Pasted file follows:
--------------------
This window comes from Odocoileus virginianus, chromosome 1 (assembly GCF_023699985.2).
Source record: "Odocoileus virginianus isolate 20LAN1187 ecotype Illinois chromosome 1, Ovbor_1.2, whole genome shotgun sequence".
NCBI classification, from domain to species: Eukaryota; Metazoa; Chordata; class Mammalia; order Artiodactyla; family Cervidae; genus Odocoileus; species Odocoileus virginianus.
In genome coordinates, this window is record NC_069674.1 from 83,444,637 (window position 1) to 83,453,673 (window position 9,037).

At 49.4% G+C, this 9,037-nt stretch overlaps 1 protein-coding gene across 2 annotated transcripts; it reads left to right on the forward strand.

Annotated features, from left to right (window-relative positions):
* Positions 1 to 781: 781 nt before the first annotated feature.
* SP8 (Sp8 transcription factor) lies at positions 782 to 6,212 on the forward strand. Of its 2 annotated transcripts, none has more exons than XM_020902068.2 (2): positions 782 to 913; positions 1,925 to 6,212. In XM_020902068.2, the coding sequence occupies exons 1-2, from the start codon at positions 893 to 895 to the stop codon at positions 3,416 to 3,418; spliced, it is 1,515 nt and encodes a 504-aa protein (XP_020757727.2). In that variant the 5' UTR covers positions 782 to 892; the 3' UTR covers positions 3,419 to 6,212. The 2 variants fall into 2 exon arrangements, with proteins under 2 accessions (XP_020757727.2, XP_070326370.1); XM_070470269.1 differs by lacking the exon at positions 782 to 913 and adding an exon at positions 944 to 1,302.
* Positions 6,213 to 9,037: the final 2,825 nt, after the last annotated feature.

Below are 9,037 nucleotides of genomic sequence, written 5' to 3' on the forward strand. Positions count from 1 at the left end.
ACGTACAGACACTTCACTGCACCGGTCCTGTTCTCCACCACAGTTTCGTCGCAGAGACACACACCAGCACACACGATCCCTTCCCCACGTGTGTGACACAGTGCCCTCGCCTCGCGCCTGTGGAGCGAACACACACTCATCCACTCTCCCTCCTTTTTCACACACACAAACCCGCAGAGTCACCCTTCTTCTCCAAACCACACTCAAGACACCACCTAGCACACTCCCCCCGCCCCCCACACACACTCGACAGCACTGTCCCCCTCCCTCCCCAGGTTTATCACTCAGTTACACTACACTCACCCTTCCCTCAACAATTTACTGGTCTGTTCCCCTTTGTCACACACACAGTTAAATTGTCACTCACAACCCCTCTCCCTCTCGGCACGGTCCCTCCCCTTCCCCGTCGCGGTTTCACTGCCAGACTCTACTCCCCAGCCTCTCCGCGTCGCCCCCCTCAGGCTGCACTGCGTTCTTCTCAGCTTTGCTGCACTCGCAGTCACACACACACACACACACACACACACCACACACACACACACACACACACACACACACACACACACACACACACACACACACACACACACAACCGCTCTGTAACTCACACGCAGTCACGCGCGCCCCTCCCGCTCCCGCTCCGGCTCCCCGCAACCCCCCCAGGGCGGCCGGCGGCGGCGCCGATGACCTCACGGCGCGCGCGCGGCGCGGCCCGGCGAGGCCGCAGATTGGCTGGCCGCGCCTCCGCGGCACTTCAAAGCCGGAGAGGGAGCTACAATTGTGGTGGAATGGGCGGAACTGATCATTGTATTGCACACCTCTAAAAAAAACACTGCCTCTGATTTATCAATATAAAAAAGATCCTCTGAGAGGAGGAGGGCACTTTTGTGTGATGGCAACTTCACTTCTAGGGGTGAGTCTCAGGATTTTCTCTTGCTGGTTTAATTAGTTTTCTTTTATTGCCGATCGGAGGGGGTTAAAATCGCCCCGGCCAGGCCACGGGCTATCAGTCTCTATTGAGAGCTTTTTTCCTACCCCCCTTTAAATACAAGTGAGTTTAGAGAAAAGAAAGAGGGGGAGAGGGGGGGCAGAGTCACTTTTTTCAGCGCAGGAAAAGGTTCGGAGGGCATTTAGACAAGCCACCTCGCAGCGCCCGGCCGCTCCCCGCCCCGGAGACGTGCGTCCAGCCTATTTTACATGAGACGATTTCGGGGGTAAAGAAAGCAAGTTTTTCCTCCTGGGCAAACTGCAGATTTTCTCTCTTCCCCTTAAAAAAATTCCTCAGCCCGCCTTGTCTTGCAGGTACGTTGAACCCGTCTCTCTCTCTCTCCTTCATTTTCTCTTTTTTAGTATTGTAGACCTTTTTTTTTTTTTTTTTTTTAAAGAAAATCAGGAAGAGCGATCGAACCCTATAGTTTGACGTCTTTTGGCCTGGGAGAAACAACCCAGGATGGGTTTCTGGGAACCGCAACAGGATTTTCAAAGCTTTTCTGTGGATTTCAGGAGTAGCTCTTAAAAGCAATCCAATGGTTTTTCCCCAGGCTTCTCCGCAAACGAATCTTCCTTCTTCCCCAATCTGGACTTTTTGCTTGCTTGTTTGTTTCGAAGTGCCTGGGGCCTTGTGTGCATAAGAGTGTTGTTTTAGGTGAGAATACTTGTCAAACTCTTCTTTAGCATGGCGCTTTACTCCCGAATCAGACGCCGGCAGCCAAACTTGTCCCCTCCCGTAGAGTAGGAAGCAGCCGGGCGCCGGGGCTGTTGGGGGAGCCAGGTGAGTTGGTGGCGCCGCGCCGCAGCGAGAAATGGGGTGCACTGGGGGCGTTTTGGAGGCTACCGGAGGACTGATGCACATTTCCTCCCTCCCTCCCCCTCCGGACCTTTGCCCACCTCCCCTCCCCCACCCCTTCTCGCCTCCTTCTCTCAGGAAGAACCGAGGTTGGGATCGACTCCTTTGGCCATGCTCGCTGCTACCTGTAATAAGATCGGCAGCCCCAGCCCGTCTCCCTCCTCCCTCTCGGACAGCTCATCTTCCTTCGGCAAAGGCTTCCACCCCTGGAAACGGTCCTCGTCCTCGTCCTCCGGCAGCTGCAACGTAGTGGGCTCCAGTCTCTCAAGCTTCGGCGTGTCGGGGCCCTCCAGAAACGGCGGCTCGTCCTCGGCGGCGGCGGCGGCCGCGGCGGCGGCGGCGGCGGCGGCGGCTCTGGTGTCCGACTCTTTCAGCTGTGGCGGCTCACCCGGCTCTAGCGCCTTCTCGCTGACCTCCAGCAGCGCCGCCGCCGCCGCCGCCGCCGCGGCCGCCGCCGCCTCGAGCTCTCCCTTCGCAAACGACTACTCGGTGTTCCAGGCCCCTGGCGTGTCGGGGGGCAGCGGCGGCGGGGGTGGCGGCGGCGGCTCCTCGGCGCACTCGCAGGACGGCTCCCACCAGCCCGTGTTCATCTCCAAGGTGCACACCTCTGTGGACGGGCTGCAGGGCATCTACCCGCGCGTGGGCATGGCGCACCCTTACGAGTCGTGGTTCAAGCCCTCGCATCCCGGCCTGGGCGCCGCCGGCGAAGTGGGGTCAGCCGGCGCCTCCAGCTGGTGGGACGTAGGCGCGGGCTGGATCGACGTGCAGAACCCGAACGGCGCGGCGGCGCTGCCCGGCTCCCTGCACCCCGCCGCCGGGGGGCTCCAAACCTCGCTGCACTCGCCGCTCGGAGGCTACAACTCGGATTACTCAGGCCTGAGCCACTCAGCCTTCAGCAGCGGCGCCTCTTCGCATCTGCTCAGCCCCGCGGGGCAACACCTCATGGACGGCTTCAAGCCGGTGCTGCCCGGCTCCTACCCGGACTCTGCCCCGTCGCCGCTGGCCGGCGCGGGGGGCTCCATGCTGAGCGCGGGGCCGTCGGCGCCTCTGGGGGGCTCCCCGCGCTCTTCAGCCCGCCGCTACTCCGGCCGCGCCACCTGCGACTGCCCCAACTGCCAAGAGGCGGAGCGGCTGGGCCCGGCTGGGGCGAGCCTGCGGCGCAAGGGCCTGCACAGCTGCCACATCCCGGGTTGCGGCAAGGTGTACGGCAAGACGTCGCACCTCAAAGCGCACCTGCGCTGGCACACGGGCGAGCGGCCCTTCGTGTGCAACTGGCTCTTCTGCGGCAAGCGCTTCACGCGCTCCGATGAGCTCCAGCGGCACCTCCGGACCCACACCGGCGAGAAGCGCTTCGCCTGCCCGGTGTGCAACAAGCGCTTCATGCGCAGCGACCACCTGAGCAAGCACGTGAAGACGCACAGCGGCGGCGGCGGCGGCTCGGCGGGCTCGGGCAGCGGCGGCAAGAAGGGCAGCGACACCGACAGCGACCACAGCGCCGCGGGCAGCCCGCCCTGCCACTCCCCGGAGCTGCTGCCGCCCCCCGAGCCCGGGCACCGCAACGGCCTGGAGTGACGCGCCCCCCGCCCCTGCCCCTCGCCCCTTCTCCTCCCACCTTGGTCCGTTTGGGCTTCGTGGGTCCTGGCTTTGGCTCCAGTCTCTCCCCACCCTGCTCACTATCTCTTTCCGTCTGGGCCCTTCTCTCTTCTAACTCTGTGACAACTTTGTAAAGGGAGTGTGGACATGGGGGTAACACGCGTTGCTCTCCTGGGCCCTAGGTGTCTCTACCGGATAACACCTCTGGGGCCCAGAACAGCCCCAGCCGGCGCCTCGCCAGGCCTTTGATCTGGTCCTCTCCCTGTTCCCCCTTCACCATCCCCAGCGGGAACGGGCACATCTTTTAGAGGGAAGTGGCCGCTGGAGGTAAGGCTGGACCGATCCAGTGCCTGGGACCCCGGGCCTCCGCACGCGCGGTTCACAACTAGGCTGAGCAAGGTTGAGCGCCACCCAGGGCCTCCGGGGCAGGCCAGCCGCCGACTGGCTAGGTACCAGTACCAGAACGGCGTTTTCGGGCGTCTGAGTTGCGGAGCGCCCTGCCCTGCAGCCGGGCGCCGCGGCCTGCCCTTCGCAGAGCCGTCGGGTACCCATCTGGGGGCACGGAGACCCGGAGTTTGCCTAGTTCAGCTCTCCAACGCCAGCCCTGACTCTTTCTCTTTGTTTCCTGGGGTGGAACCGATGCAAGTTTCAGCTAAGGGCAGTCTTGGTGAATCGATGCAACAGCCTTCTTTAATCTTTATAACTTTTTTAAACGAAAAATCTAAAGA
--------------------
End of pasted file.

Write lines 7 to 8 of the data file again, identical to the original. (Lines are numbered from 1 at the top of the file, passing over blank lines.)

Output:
* Positions 1 to 781: 781 nt before the first annotated feature.
* SP8 (Sp8 transcription factor) lies at positions 782 to 6,212 on the forward strand. Of its 2 annotated transcripts, none has more exons than XM_020902068.2 (2): positions 782 to 913; positions 1,925 to 6,212. In XM_020902068.2, the coding sequence occupies exons 1-2, from the start codon at positions 893 to 895 to the stop codon at positions 3,416 to 3,418; spliced, it is 1,515 nt and encodes a 504-aa protein (XP_020757727.2). In that variant the 5' UTR covers positions 782 to 892; the 3' UTR covers positions 3,419 to 6,212. The 2 variants fall into 2 exon arrangements, with proteins under 2 accessions (XP_020757727.2, XP_070326370.1); XM_070470269.1 differs by lacking the exon at positions 782 to 913 and adding an exon at positions 944 to 1,302.